Instead, we must understand what is really at play, and then build the power we need to push through a transformed vision of education – one that is rooted in fairness, equity, and democracy.

We need to understand this as a failure of leadership to stand for our children and our city’s future. From the State’s shameful budget priorities, to the City’s unwillingness to fight for the funding our students deserve, to the SDP’s complicity in the decimation of our public schools – our leaders have failed and abandoned us. Therefore, true leadership is going to have to come from us.

We need to understand this as an extension of a privatization agenda bought and paid for by some of the richest individuals in our nation. We need to do our homework to understand who is pulling the purse strings and shaping the destruction of public education, who is getting money and favor while our majority poor children are relegated into substandard, under-resourced schools.

Lastly, 59 years after Brown vs. Board of Education, we in Philadelphia must understand that this is a continuation of the historic fight for civil rights. We must rekindle the fight for racial justice and push back against this current form of segregation and its locking-in of a tiered system of education where it is a privilege to go to functioning schools.

Teacher Action Group will continue with these understandings at the core of our work. We recognize that true leadership must come from those directly affected, and therefore, we as educators must build up the political pressure to force a different reality in Philadelphia.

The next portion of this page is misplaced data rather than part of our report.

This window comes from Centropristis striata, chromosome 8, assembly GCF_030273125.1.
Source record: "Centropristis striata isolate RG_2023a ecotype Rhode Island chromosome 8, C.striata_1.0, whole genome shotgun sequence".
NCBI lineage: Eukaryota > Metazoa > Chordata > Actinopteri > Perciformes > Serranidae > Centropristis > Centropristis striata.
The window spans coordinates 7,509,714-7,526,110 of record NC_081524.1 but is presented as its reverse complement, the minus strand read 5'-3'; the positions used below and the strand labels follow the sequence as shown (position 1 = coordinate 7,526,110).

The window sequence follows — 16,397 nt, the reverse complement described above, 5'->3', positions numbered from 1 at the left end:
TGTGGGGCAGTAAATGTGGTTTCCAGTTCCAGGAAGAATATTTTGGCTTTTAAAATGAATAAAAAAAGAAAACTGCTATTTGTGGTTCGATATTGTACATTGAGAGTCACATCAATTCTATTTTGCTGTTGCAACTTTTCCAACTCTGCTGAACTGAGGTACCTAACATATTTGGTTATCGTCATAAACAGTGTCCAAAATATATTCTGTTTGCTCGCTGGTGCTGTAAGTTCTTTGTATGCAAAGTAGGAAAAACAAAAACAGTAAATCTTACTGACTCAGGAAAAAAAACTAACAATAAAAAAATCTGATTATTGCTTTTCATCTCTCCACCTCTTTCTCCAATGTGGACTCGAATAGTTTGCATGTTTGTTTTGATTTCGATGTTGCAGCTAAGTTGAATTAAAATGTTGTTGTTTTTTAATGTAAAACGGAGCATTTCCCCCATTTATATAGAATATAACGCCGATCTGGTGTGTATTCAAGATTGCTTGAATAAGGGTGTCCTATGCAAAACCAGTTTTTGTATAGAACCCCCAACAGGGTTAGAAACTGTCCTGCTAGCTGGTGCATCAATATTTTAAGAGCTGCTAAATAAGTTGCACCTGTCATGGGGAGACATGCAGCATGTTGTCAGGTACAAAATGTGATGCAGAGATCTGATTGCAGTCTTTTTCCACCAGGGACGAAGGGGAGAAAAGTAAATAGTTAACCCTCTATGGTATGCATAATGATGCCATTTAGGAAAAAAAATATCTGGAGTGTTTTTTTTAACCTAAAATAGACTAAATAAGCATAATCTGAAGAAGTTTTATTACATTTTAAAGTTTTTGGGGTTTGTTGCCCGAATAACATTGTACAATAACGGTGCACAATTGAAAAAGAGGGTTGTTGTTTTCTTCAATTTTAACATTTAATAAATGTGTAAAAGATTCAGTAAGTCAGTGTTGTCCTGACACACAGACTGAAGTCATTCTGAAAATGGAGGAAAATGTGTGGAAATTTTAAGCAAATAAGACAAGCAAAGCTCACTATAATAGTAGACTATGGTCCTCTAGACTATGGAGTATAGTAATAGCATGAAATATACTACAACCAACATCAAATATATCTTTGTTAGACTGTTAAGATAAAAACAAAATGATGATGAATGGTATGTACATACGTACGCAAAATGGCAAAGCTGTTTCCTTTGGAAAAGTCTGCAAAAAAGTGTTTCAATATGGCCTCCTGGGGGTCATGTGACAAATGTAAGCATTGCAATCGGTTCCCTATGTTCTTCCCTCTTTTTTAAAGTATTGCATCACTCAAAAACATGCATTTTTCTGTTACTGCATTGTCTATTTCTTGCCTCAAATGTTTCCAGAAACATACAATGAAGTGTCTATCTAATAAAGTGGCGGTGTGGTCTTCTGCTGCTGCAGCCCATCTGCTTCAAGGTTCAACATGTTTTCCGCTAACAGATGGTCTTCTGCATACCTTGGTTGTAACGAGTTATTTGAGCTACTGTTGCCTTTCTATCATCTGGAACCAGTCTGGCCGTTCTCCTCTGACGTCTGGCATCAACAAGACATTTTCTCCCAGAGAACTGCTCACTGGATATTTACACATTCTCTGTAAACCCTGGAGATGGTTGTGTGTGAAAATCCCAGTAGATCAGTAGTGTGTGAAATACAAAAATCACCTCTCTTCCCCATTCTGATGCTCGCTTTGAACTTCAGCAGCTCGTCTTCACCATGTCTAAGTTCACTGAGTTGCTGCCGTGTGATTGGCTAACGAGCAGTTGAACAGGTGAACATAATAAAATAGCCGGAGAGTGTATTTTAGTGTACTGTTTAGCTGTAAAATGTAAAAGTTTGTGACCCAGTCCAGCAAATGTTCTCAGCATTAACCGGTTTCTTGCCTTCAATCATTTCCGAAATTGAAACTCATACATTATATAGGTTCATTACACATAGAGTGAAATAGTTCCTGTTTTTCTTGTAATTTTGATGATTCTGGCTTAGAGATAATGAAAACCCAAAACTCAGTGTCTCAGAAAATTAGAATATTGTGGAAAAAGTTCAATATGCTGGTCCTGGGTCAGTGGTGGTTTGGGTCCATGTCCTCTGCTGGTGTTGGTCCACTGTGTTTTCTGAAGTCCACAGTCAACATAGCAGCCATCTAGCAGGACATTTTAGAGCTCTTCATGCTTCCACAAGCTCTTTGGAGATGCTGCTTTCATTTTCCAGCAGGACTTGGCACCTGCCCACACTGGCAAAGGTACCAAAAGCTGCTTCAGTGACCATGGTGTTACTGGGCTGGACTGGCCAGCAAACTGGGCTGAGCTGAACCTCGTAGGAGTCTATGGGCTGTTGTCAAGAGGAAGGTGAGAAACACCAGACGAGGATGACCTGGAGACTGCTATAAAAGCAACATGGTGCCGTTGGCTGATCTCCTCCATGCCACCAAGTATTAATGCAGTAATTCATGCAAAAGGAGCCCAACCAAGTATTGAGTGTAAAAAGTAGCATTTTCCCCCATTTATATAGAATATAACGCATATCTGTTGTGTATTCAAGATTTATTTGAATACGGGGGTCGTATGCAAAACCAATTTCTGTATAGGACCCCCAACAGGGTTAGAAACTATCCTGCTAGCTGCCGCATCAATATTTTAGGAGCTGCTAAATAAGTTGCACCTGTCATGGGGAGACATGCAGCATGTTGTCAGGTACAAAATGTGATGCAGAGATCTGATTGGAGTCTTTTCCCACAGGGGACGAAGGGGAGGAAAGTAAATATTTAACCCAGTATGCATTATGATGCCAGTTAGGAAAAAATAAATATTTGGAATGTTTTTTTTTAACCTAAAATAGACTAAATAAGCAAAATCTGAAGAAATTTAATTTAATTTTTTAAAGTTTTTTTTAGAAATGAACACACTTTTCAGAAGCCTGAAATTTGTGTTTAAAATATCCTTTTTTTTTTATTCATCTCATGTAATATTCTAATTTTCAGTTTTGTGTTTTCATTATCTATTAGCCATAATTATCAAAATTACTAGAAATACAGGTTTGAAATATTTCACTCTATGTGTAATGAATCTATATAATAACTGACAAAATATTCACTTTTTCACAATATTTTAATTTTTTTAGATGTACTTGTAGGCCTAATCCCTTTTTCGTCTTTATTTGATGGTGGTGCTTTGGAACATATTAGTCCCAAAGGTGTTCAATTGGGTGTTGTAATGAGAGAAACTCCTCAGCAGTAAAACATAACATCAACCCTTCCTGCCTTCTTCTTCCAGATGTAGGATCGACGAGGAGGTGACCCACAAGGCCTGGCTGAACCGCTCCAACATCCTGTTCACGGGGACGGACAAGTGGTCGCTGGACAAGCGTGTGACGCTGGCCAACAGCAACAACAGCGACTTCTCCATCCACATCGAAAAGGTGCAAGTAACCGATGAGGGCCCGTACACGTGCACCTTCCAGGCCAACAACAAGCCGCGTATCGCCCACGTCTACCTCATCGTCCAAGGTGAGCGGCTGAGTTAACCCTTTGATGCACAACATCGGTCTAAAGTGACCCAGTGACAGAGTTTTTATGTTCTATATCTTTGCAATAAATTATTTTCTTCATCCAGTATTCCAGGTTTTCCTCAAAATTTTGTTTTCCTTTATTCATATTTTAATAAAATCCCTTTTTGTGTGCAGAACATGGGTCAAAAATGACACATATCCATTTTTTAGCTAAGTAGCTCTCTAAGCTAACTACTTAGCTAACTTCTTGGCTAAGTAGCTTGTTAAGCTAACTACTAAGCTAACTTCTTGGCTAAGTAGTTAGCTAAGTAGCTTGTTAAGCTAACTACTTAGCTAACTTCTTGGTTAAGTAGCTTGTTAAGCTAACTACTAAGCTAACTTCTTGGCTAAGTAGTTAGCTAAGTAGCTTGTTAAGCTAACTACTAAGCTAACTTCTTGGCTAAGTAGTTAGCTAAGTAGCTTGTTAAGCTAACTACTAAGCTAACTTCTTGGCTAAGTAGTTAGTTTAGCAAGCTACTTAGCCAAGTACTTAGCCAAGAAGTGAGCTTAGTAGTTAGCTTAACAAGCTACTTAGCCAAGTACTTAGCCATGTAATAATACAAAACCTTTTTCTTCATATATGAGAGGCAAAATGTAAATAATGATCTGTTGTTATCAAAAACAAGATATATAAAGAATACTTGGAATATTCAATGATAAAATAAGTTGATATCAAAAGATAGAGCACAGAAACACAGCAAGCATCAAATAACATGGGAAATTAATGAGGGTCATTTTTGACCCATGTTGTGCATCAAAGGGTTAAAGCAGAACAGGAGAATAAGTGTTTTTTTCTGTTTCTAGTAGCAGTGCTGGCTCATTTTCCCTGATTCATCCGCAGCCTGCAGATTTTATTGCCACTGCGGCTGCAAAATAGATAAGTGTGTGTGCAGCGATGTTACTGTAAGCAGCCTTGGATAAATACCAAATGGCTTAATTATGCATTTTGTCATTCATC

Join us.

In the next few months, we are going to:

  • Have trainings to help develop ourselves as effective teacher leaders, organizers, and media makers
  • Do community outreach and build teacher-parent unity
  • Work with PCAPS – a coalition of teachers, parents, students, and workers – to push for the funding our schools deserve
  • Work with Decarcerate PA – a coalition of groups focused on ending prison expansion – to shift the State’s funding priorities to schools, not prisons
  • Host meet-ups for teachers to improve our practice so we can be the best we can even in the face of this ‘doomsday’

From Chicago to L.A. to NYC to Philly, there is a brewing movement of communities angry at the relentless disinvestment and shameful priorities around education.

At TAG-Philly, we will continue to work to help build and shape that movement. The future of our profession, our students, and our city is on the line.

Creating the Public Education System We Want.

The People's SRC: Bach Tong, Student; Mia King, Teacher; Latifa McBride, Parent; Rev. Jesse Brown, Community member